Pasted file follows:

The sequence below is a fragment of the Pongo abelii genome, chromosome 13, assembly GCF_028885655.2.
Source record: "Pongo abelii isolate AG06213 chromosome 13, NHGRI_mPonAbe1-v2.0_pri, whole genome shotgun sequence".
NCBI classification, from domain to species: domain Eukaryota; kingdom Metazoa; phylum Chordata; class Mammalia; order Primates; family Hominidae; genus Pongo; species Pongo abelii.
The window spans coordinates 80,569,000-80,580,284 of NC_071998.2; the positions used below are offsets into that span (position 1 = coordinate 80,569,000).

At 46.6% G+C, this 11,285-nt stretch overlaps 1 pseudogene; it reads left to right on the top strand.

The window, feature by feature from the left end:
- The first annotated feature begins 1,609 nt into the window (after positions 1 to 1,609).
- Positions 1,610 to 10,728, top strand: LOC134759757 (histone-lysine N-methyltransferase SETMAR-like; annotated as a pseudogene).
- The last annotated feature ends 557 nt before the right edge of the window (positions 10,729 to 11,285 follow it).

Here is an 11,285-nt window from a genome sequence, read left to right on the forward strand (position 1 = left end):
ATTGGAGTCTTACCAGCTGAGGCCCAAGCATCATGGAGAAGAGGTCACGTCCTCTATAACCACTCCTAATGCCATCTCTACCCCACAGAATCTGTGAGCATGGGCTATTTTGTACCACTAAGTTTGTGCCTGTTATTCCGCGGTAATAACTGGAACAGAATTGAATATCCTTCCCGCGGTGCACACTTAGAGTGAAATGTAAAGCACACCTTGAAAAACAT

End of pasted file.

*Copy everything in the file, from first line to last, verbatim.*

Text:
The sequence below is a fragment of the Pongo abelii genome, chromosome 13, assembly GCF_028885655.2.
Source record: "Pongo abelii isolate AG06213 chromosome 13, NHGRI_mPonAbe1-v2.0_pri, whole genome shotgun sequence".
NCBI classification, from domain to species: domain Eukaryota; kingdom Metazoa; phylum Chordata; class Mammalia; order Primates; family Hominidae; genus Pongo; species Pongo abelii.
The window spans coordinates 80,569,000-80,580,284 of NC_071998.2; the positions used below are offsets into that span (position 1 = coordinate 80,569,000).

At 46.6% G+C, this 11,285-nt stretch overlaps 1 pseudogene; it reads left to right on the top strand.

The window, feature by feature from the left end:
- The first annotated feature begins 1,609 nt into the window (after positions 1 to 1,609).
- Positions 1,610 to 10,728, top strand: LOC134759757 (histone-lysine N-methyltransferase SETMAR-like; annotated as a pseudogene).
- The last annotated feature ends 557 nt before the right edge of the window (positions 10,729 to 11,285 follow it).

Here is an 11,285-nt window from a genome sequence, read left to right on the forward strand (position 1 = left end):
ATTGGAGTCTTACCAGCTGAGGCCCAAGCATCATGGAGAAGAGGTCACGTCCTCTATAACCACTCCTAATGCCATCTCTACCCCACAGAATCTGTGAGCATGGGCTATTTTGTACCACTAAGTTTGTGCCTGTTATTCCGCGGTAATAACTGGAACAGAATTGAATATCCTTCCCGCGGTGCACACTTAGAGTGAAATGTAAAGCACACCTTGAAAAACAT